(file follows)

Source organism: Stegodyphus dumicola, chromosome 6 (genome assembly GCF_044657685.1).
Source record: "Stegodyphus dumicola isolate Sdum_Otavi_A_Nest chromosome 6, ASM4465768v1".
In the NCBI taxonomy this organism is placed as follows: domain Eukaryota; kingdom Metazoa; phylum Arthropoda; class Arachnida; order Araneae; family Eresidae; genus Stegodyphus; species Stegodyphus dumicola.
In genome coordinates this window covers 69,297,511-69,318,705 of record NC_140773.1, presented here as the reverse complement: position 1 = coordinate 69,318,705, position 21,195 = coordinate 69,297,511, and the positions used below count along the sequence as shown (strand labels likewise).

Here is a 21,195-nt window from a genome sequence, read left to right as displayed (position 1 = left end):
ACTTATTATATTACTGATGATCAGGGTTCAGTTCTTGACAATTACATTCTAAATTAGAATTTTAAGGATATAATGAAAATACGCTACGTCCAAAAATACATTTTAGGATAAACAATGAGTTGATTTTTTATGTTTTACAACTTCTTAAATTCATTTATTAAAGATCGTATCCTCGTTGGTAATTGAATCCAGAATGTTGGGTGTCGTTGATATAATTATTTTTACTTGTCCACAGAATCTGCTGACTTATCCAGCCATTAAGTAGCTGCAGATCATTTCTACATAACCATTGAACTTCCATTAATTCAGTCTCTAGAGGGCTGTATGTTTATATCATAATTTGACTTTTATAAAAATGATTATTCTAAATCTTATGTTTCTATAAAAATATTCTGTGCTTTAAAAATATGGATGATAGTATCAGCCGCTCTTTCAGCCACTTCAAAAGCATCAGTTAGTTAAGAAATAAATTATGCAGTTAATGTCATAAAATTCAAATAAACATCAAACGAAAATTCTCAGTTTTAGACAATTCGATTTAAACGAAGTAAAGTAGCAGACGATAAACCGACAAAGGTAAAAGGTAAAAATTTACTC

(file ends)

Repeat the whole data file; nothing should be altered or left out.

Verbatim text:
Source organism: Stegodyphus dumicola, chromosome 6 (genome assembly GCF_044657685.1).
Source record: "Stegodyphus dumicola isolate Sdum_Otavi_A_Nest chromosome 6, ASM4465768v1".
In the NCBI taxonomy this organism is placed as follows: domain Eukaryota; kingdom Metazoa; phylum Arthropoda; class Arachnida; order Araneae; family Eresidae; genus Stegodyphus; species Stegodyphus dumicola.
In genome coordinates this window covers 69,297,511-69,318,705 of record NC_140773.1, presented here as the reverse complement: position 1 = coordinate 69,318,705, position 21,195 = coordinate 69,297,511, and the positions used below count along the sequence as shown (strand labels likewise).

Here is a 21,195-nt window from a genome sequence, read left to right as displayed (position 1 = left end):
ACTTATTATATTACTGATGATCAGGGTTCAGTTCTTGACAATTACATTCTAAATTAGAATTTTAAGGATATAATGAAAATACGCTACGTCCAAAAATACATTTTAGGATAAACAATGAGTTGATTTTTTATGTTTTACAACTTCTTAAATTCATTTATTAAAGATCGTATCCTCGTTGGTAATTGAATCCAGAATGTTGGGTGTCGTTGATATAATTATTTTTACTTGTCCACAGAATCTGCTGACTTATCCAGCCATTAAGTAGCTGCAGATCATTTCTACATAACCATTGAACTTCCATTAATTCAGTCTCTAGAGGGCTGTATGTTTATATCATAATTTGACTTTTATAAAAATGATTATTCTAAATCTTATGTTTCTATAAAAATATTCTGTGCTTTAAAAATATGGATGATAGTATCAGCCGCTCTTTCAGCCACTTCAAAAGCATCAGTTAGTTAAGAAATAAATTATGCAGTTAATGTCATAAAATTCAAATAAACATCAAACGAAAATTCTCAGTTTTAGACAATTCGATTTAAACGAAGTAAAGTAGCAGACGATAAACCGACAAAGGTAAAAGGTAAAAATTTACTC